Wisdom Seeker: Day 30

Proverbs 30

Remove far from me falsehood and lying; give me neither poverty nor riches; feed me with the food that is needful for me, lest I be full and deny you and say, “Who is the LORD?” or lest I be poor and steal and profane the name of my God.

Proverbs 30:8-9

Have you ever thanked God for affliction and trouble?

It’s a sincere question. Think about verses 8-9 of today’s reading. The author asks God to keep him in a state of in-between. He asks for neither enough wealth that he has no worries nor poverty where he has nothing but worries.

Not many of us in America fall into the second category. Oh, we may have our share of bills and not quite enough to pay them, true. But few of us have ever been tempted to steal just to fill our empty bellies.

To get to that point of need you’ll have no electric bill nor water bill to trouble your mind. No cell phone or internet service to speak of, so if you’re reading this, you’re not that poor. To face starvation, it’s doubtful you’ll have rent or a mortgage. If you have any of those things, you have something you can trade in or sell that would purchase a few decent meals at least.

It may seem counter-intuitive to actually thank God for hardship, though. After all, would you rather thank Him from a position of unshakable financial security?

I’m sure. Yet for one thing, there is no such thing as unshakable financial security. Not to mention I know of no soul so pious that it isn’t prone to relying more on it’s bank account than on God.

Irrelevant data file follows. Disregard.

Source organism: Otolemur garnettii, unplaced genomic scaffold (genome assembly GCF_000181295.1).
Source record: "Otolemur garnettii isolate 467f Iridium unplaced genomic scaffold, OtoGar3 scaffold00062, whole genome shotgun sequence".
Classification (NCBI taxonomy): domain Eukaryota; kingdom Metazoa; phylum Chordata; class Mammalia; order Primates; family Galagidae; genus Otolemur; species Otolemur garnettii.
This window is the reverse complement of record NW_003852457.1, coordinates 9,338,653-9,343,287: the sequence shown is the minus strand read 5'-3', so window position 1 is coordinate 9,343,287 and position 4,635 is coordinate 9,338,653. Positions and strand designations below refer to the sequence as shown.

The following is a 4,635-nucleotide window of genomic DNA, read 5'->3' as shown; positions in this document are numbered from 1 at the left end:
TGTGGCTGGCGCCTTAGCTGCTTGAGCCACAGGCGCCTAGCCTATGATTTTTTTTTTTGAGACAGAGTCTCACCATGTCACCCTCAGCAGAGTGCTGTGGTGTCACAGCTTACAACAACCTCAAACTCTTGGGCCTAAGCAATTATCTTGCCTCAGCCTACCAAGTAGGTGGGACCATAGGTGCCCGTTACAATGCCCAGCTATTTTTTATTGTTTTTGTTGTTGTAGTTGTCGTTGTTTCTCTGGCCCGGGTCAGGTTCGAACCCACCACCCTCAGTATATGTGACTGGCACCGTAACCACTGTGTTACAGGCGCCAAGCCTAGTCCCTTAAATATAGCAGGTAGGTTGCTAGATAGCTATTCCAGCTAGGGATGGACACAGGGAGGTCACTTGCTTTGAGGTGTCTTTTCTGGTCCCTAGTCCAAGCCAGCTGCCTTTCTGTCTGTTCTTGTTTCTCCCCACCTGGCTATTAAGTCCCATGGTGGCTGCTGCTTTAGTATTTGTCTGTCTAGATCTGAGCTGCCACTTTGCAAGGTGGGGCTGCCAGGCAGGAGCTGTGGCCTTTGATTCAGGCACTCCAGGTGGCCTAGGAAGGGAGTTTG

But that, my friends, is a dangerous place.

It’s best if we have enough difficulty in life to remind us of our need for God. The problem with wealth is that, too often, it begins to own us. Like the rich young ruler in Matthew 19:16-22, we feel so secure in our stuff that we hesitate to leave it behind for the lasting riches found in Christ.

When I think of this thing in terms of eternity – of the fleeting nature of health and wealth in my present state, of the rapidity with which all my earthly security can come crashing down due to an accident, diagnosis, or natural disaster – then yes, I can thank God for adversity.

For me, chronic pain has taught me more about His goodness and mercy than life as a healthy billionaire ever could. And I am thankful.

Lord, thank You for loving us enough to keep us dependent on You. No matter what life may bring, keep our eyes turned to You and our hearts inclined to loving obedience to You, amen.


I do not cease to give thanks for you, remembering you in my prayers, that the God of our Lord Jesus Christ, the Father of glory, may give you a spirit of wisdom and of revelation in the knowledge of him, having the eyes of your hearts enlightened, that you may know what is the hope to which he has called you, what are the riches of his glorious inheritance in the saints,
Ephesians 1:16-18

I am a wealthy woman.

Of course, I am American and as such am a member of an affluent society. It is true that I have a house that does not (often) leak, a vehicle that runs, food on the table every day (not to mention the table itself), clean water, and enough clothing for each member of my family. This alone is nearly incomprehensible wealth to so many, and I am exceedingly thankful for every bit of it. However, these things are not the riches that filled my heart with joy this past weekend, spilling over into praise for my God.  Indeed, while these earthly riches are most excellent,  I count my true fortune in the sheer joy of undeserved salvation, the splendor and majesty of my King and His creation, and the precious fellowship of my brothers and sisters in Christ.